Performance Management

4 Steps to Drive Performance Management

Performance management can be tricky; company leadership has to find the right balance between what works for the organization and what helps guide employees to improve performance. Currently, 88% of companies have a performance management strategy, but 71% agree their performance management system needs improvement. Only 17% of organizations are satisfied with their current performance management? That’s a pretty disheartening number. Here are 4 steps to drive performance management in your organization:

1.     Raise Individual Performance

Even with the evolution of performance reviews, 26% of companies see heavy challenges in changing their current ideology behind the performance appraisal from purely evaluative to developmental. Allowing employees to see the input of the work they’re doing now and the value of their future work increases employee involvement during performance reviews.

Gallup estimates that at least 70% of the variance in employee engagement is due to poor management skills from their supervisors. So, if you dedicate some training to helping managers develop their leadership skills early on, your employee engagement will increase, and subsequently, so will your employee performance.

2.     Link Performance To Company Goals

Helping employees see the connection between their individual responsibilities and the company’s objectives isn’t only a key driver of performance. When managers link the work of employees to company goals, they also drive organizational success. Joel Trammell (@TheAmericanCEO), CEO of Khorus, said:

“Leaders are judged on ‘performance,’ meaning their ability to promote positive results for their organization. One way to promote performance is to connect a big-picture strategy with individual tasks that employees can carry out on a regular basis. If the management team fails to do this, then the organization will become highly inefficient. Each individual or department will begin to act according to its own instincts, detached from the direction the executive is trying to establish.”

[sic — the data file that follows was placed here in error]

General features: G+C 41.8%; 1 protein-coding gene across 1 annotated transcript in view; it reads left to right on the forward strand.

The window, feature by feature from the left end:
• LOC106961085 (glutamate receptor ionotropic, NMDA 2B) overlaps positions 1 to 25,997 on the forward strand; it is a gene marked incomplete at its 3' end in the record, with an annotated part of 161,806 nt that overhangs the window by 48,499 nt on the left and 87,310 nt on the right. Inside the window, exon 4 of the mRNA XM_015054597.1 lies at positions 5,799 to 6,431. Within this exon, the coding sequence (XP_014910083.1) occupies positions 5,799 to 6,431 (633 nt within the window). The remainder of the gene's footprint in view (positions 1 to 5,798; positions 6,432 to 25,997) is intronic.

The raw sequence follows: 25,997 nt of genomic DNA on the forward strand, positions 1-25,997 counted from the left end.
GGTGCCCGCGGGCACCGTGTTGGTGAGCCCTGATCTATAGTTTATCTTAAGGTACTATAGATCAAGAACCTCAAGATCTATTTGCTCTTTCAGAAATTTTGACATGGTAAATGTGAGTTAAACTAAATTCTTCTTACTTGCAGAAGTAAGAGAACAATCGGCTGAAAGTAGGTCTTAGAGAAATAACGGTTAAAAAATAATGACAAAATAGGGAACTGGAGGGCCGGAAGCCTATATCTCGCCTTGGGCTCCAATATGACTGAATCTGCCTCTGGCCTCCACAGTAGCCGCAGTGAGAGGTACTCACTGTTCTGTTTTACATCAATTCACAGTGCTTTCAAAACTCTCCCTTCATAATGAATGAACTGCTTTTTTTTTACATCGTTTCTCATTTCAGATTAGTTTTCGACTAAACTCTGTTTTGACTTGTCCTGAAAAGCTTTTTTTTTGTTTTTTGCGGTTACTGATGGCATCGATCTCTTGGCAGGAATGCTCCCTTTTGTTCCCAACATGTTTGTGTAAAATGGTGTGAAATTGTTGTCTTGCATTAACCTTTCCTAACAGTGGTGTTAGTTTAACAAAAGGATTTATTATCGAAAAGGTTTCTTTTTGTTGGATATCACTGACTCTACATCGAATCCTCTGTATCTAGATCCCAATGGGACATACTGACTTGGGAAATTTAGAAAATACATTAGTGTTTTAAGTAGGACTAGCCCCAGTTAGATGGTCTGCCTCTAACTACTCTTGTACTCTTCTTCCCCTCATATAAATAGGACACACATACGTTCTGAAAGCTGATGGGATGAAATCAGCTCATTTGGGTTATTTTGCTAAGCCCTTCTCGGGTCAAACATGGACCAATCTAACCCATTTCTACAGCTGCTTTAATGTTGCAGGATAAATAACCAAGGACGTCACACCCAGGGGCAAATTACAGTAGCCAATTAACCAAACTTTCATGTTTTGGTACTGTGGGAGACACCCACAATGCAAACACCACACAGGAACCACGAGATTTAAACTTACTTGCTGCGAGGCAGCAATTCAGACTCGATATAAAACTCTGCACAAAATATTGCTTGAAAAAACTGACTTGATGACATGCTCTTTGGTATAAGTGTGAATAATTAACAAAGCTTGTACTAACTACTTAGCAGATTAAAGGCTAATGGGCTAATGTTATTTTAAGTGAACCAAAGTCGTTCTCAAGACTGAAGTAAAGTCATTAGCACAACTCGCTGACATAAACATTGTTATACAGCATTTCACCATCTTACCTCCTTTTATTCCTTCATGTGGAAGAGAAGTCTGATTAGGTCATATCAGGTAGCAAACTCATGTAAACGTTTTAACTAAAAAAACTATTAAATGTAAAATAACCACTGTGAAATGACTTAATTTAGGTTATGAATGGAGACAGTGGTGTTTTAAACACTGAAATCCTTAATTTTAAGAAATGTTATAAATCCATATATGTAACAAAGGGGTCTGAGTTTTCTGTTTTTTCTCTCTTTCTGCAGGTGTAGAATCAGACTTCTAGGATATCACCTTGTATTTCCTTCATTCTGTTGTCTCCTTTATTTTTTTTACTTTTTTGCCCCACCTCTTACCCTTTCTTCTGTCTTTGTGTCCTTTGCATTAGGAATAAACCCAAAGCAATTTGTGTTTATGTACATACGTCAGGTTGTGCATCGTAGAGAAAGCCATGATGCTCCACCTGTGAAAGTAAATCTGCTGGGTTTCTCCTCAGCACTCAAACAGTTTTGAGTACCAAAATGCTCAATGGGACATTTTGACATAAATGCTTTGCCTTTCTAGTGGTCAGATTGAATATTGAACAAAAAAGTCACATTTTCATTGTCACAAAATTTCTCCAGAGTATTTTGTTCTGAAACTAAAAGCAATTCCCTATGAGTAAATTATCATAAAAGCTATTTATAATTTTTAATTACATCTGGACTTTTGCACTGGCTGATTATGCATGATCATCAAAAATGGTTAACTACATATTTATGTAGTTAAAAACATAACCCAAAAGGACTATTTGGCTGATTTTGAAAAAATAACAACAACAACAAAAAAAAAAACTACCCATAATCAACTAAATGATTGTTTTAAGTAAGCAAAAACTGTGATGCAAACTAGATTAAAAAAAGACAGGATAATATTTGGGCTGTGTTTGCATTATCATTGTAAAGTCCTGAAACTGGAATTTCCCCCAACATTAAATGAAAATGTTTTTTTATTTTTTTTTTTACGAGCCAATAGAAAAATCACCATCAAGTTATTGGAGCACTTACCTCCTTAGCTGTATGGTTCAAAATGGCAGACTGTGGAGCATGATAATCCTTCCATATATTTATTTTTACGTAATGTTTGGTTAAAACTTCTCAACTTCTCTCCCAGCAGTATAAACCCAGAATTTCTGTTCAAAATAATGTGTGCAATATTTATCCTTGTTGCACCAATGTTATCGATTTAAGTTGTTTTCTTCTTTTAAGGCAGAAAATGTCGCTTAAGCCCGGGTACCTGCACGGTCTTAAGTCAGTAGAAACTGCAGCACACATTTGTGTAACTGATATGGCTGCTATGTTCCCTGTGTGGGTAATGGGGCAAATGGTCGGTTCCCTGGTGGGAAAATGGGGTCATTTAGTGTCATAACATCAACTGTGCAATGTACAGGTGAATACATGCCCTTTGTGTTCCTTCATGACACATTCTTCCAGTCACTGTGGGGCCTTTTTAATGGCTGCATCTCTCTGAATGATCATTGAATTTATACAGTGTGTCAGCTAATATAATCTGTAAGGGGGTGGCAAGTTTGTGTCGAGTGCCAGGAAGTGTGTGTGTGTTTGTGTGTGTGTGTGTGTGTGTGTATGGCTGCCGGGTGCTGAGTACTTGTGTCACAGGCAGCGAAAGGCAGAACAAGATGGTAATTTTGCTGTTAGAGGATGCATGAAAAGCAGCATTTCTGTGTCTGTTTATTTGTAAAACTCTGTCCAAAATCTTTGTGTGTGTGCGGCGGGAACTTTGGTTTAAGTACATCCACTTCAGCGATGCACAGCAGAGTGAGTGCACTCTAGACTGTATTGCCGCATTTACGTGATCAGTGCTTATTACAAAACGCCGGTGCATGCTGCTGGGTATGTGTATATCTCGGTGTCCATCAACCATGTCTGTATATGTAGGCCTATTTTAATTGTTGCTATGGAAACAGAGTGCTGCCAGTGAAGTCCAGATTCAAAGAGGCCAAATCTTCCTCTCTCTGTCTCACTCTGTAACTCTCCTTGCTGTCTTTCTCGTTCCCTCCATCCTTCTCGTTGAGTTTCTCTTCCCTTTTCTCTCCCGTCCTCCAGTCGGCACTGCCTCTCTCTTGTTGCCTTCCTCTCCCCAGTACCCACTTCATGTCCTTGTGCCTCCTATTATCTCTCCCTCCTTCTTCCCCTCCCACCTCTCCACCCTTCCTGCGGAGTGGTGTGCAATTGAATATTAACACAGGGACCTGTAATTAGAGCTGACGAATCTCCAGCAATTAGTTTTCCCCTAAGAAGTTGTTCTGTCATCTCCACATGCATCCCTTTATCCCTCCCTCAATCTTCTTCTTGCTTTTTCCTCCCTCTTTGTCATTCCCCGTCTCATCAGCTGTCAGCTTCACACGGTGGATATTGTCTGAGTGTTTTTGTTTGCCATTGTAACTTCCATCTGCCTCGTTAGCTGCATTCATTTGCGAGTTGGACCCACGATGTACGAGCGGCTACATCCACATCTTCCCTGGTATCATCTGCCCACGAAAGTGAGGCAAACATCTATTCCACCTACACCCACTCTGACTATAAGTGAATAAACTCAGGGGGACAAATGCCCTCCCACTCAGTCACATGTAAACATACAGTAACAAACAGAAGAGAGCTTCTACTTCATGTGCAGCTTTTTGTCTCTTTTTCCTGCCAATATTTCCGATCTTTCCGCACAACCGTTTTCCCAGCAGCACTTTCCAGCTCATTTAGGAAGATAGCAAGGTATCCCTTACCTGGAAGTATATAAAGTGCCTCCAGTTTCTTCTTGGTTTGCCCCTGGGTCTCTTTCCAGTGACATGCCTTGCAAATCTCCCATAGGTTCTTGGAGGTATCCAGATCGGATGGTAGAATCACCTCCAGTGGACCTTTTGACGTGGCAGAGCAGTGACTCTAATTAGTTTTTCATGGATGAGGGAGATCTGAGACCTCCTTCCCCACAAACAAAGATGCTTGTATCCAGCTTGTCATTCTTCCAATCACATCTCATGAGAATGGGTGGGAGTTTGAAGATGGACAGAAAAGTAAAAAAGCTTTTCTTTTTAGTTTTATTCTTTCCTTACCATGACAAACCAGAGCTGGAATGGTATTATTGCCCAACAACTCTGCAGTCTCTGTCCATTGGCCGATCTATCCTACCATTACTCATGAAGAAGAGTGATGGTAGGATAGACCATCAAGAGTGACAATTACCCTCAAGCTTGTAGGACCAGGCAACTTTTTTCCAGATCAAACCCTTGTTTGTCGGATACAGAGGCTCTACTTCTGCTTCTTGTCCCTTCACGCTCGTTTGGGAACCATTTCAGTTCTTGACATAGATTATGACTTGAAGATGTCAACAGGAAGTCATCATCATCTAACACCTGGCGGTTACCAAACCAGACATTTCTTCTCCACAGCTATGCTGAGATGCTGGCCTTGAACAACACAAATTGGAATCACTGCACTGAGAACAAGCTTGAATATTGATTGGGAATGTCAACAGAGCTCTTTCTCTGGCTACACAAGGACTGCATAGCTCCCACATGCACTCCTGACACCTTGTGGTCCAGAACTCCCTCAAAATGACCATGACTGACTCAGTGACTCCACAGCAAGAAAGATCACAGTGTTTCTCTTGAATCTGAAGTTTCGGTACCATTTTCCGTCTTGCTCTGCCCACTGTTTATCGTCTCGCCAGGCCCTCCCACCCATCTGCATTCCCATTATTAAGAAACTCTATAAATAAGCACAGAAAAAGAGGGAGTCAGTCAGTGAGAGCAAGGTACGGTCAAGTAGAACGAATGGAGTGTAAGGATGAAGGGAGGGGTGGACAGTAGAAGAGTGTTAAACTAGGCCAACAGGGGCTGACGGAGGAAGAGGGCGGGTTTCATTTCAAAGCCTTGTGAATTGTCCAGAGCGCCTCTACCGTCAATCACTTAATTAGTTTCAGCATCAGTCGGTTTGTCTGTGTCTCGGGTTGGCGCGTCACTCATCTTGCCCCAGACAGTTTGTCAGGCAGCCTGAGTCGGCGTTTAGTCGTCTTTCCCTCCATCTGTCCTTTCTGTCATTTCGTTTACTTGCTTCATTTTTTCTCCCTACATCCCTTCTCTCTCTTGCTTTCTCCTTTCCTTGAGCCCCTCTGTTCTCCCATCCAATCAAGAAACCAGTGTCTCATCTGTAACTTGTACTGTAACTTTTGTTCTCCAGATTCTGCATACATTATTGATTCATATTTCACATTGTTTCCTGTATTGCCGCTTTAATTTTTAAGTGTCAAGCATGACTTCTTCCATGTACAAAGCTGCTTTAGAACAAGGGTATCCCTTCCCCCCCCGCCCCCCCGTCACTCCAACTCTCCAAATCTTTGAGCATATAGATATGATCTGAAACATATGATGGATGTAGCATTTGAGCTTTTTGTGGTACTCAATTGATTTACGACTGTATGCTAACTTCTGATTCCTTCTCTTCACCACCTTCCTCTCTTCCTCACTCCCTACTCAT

3.     Train Managers To Coach Their Teams

We’ve all had the performance appraisal that told us everything we did right. Fluff employee feathers enough, however, and when they make mistakes on the job, they will question their performance as a whole. This is not how managers should monitor or regulate employee performance.

Of course, even the best performance management system can’t help a poor manager effectively guide their team. In this sense, it’s not changing or removing the performance management system that’s in place that will help the team. Unfortunately, there are occasions when there just needs to be a change in management to better the performance management system.

One of the biggest challenges in performance management is training supervisors in the art of performance management. Developing managers to become successful performance coaches proves to be a top issue for 64% of companies.

4.     Ask Good Questions

You can’t expect to understand your employees enough to drive performance if you don’t ask the right questions from the beginning. Precise questions can help managers analyze cultural and employee missteps so they can solve them in the future. When you begin to change your performance management system, ask yourself these questions:

      Why do employees stay with or leave the company?

      Are there firm retention plans to keep HiPo talent?

      Is there a solid succession plan ready?

      Are managers ready to coach their employees?

If you ask questions that give you true insight into the performance workings of your organization, you’ll find ways to help managers become better performance coaches. The balance between organizational and individual goals relies on finding the link between the two, as well as the training managers to help employees see this. So, if you train your managers to be better coaches, ask the right workforce questions, link company objectives with employee goals, you’ll see a rise in individual employee performance and reinvent your performance management system.

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